The entire clan came out in force.

The Tzesleriac demon has one weapon for defence. The breath of a Tzesleriac can lock their attacker into a specific mental state. They live out their worst nightmares. They are locked into a waking nightmare that they cannot escape from.

For a slayer, this sort of attack could be devastating, but Rex records that the ability is usually only ever utilized as a defence mechanism. His situation was rare indeed. The cure for this attack is a simple cleansing spell.

However, the cure was not readily available to the men of Woodyard Bottom, and the night the Tzesleriac clan exacted revenge was probably the reason the town became a ghost town.

Most of the townsmen were held responsible for the demise of the Dove’s family, and Rex reported on the results of his revenge diligently.

The worst nightmare of the majority of men in Woodyard Bottom seemed to be that they themselves were of a coloured origin. A few seemed to fear being women, and one feared the loss of his limbs.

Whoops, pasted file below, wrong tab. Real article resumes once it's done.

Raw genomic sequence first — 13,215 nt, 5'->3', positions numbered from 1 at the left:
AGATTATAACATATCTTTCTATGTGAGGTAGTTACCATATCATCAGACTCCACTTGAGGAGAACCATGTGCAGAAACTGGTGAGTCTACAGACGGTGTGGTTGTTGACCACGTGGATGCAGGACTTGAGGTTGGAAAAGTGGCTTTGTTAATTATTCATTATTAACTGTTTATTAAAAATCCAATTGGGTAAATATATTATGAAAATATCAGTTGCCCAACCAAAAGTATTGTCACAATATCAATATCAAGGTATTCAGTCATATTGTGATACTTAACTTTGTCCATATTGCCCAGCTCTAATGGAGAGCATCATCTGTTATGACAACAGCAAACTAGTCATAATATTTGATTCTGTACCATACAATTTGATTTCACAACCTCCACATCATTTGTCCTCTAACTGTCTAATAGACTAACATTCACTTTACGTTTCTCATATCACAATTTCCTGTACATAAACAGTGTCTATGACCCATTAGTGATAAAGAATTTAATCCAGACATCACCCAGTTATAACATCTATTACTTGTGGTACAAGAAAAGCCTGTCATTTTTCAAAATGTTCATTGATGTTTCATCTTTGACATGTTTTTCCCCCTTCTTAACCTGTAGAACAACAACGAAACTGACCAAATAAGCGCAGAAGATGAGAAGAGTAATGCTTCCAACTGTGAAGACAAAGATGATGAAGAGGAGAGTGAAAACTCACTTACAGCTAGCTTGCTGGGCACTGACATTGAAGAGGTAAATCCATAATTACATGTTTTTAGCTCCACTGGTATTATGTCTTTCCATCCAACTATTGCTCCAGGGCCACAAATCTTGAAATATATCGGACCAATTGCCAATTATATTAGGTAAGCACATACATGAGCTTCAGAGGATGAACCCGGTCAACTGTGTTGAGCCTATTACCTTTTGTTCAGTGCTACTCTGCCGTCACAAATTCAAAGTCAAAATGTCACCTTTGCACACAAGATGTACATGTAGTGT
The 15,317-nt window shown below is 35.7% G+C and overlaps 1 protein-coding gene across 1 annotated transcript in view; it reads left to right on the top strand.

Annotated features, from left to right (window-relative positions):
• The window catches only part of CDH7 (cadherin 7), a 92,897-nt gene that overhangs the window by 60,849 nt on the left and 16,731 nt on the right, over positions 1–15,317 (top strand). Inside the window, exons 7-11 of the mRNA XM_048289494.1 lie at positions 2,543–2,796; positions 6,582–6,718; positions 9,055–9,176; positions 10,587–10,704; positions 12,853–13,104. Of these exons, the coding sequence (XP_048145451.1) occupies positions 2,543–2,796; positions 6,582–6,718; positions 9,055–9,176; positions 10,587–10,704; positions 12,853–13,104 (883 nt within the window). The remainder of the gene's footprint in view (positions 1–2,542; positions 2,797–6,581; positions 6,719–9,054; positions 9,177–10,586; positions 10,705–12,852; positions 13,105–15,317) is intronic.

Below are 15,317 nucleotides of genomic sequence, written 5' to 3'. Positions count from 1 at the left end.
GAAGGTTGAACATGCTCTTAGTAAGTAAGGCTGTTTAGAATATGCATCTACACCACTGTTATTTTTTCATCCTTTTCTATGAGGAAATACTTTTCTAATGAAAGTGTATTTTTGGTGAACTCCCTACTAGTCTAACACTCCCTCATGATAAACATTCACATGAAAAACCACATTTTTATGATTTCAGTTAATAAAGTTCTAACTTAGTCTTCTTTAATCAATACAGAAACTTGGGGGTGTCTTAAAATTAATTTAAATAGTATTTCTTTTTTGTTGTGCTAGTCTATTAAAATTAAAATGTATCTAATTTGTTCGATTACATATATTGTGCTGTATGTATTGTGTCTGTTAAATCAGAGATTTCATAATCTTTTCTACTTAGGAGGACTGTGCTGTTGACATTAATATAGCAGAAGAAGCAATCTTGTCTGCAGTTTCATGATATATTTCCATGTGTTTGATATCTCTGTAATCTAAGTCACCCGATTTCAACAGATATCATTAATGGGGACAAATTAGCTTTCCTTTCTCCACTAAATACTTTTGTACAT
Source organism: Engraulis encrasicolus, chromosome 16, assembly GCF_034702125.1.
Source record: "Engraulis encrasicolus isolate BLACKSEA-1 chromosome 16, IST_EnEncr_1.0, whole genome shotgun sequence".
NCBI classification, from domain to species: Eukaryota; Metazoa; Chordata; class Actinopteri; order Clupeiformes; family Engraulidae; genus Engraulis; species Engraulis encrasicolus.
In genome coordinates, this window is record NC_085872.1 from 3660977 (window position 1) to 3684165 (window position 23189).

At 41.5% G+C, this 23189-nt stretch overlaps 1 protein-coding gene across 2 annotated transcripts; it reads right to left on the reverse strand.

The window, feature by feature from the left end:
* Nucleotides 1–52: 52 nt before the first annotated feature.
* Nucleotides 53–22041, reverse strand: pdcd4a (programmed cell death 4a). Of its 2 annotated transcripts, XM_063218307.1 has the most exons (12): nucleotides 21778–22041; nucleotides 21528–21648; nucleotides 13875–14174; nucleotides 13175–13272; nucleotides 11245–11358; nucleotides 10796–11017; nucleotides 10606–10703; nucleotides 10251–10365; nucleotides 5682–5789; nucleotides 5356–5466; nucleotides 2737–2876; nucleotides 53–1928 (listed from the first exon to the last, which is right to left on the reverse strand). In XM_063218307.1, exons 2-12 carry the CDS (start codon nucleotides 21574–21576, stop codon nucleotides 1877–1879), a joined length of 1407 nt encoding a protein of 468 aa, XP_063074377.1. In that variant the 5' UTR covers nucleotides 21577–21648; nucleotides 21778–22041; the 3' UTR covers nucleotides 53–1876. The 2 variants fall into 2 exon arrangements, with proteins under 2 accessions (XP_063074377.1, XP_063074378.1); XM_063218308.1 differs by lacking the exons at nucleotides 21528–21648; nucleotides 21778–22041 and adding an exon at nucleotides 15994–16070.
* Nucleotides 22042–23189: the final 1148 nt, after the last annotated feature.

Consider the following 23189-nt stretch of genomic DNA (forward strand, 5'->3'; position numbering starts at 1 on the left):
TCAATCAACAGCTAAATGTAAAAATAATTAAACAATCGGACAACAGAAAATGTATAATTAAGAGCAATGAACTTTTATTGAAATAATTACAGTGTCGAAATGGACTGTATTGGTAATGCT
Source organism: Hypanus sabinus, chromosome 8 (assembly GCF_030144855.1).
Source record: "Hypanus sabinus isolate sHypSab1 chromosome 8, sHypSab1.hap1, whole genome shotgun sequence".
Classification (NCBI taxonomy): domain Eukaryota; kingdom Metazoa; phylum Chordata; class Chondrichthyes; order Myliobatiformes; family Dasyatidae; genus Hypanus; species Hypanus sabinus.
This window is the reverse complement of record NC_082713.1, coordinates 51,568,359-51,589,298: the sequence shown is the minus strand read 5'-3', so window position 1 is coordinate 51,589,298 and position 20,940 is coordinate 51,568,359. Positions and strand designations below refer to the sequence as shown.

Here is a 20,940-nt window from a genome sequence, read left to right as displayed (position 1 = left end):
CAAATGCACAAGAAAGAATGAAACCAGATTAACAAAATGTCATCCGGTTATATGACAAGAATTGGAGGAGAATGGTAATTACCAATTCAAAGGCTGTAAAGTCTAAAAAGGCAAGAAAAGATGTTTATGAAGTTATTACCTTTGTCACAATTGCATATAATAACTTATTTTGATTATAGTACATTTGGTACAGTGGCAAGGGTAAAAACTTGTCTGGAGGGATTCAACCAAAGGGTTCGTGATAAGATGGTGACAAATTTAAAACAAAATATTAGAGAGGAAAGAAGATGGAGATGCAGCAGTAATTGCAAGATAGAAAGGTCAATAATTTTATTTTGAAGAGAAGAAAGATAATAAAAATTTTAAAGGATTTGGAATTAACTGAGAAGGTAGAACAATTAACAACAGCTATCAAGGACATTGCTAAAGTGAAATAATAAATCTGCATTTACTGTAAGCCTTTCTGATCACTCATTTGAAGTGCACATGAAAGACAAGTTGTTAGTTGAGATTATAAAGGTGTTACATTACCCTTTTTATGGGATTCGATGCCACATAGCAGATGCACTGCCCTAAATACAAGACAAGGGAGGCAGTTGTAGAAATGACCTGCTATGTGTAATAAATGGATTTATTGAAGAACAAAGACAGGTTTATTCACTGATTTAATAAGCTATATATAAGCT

Rex reported that he watched in satisfaction as most of the town seemed to walk around in terror while the black community watched in surprise, unused to being treated with anything other than abuse or condescension.

Many families moved out of the town that seemed to be cursed, and for a while the local black community thrived.

I don’t know anymore if I should be outraged to learn that humans were ‘punished’ by demons. I am not sure if I should have sympathy for those that were forced to live out the rest of their lives in a perpetual dream state. Should I feel sympathy for a demon that so clearly suffered from the ignorance of the time? I know that the Dove and her family have captured my heart, but should I not have the same feelings of sorrow for the other humans that suffered?

Ignorance is a dangerous thing. Perhaps that is the lesson that we, as watchers, should learn.  



 
Tags: demon tales